Next thing I knew, it felt like I was underwater, and everything went pitch black. I’d lost my hearing and could literally feel the insides of my ears swelling. I recall the staff helping me lower myself onto the table as my vision went fully out from pressure. Everything was silent. I couldn’t hear or feel myself breathing. I couldn’t feel the usual weight of my body or my extremities. I felt very calm and honestly, I felt like I was dying and making peace with everything in my life up to that point. I had some type of experience where I saw myself floating away from my own body into darkness, it almost looked like someone floating in outer space.
Suddenly, and I don’t know how long I had been out, I’m estimating 15 minutes after they had administered 3 epi-pens and a steroid shot, I could see the ceiling lights above me. I still couldn’t hear anything, but I knew I was regaining my vision. I was thrilled but also concerned, since I could see my extremities were an unnatural purple-grey color. Everyone around me was celebrating, there must’ve been at least 5 people assisting me in the room. I was drenched, and immediately had to use the bathroom and let them know. I realized my hearing began to come back and they had me sit up and take oral steroids out of a medicine cup. I am awful at swallowing pills, but I threw them back without water. I remember one of the first things I heard the nurse say to me was that, “this was the absolutely best place to go into anaphylaxis” and that they had to give me 3 epi-pens. They wanted to monitor me there to make sure I didn’t need a 4th, which they warned me would likely put me into a heart attack. I remember calmly accepting the news about that. They let me walk into the bathroom very slowly and I had to leave the door cracked. I looked into the mirror and felt my face, which was getting coloring back, but I looked awful, like a zombie.
They told me that sometimes on the specific part of my forearm where they tested, “false-negatives” can occur on the skin, which made me immediately question why they ever would’ve given me the prick test there. I’m sure they were trying to keep it away from my other allergens being marked, but it seems like such a risky location. I also learned that I was not a candidate for allergy shots in the first place, and that receiving them wouldn’t have been able to lower my histamine levels for my peanut allergy in the first place. So basically, the whole reason I went was not even an option, and could’ve been avoided.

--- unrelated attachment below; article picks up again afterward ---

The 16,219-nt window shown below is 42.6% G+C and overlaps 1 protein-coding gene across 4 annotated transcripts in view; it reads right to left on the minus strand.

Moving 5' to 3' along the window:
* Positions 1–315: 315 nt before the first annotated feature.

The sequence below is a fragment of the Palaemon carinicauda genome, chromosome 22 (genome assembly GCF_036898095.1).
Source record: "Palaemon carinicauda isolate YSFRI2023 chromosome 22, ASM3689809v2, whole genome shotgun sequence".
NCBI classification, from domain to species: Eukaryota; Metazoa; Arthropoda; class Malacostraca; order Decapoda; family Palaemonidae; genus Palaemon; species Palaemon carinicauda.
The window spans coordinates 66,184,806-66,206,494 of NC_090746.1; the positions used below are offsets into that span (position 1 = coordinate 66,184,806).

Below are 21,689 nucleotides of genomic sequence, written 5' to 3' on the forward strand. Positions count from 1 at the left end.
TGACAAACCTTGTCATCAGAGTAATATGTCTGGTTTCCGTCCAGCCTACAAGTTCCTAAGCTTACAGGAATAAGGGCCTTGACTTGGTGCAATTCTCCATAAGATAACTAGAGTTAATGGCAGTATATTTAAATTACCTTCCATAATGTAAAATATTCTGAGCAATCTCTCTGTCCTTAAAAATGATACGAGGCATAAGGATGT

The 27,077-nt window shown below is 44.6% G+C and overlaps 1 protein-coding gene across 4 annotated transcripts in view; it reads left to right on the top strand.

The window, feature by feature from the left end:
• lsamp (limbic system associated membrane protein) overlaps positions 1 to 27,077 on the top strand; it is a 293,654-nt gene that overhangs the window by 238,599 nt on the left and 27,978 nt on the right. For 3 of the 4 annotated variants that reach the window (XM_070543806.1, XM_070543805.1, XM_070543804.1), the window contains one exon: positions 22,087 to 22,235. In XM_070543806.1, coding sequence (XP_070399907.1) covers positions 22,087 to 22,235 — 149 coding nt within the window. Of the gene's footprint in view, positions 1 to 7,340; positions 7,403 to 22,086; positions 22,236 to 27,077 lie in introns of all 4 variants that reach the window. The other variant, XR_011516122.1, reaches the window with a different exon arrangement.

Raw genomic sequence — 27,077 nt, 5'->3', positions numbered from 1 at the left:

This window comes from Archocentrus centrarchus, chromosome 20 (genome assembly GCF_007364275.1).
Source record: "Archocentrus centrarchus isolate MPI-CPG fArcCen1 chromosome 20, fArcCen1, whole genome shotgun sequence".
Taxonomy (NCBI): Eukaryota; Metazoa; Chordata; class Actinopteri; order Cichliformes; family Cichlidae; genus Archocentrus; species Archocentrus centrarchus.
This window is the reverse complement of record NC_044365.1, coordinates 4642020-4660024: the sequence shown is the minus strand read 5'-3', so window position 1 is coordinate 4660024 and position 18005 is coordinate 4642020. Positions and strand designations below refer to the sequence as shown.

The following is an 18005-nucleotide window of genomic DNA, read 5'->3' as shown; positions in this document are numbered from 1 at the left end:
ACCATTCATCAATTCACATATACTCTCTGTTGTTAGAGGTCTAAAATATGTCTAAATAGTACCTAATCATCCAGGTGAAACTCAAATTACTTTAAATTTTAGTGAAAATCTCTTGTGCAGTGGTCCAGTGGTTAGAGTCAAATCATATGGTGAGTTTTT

I stayed in the office well past their closing hours, somewhere around 7 hours total, I later calculated. It is all a blur that I wish I had documented more carefully. They let me drive myself home. I immediately called my mom, and she was horrified. She asked if they took me to a hospital, and I said no, realizing this seemed a bit odd. “They didn’t call an ambulance?” No. I was prescribed a steroid for 30 days, and instructed to take Benadryl regularly for at least the next 5. The following day I remember my roommate and his mom checking on me, and I was depressed. I didn’t know what had happened, if I should be happy, sad, or angry. Sleeping on steroids virtually didn’t happen, and the next 30 days were a real struggle.
I paid over 700.00 for that visit. I tried to dispute it and they wouldn’t negotiate with me, and told me I’d signed all my rights away while there in the initial paperwork. I am not the type to sue, but it has crossed my mind for many years now. I still have an outstanding balance with them for 80.00 that I don’t plan on paying, they told me that I can’t come back unless it’s paid, which I am a-okay with.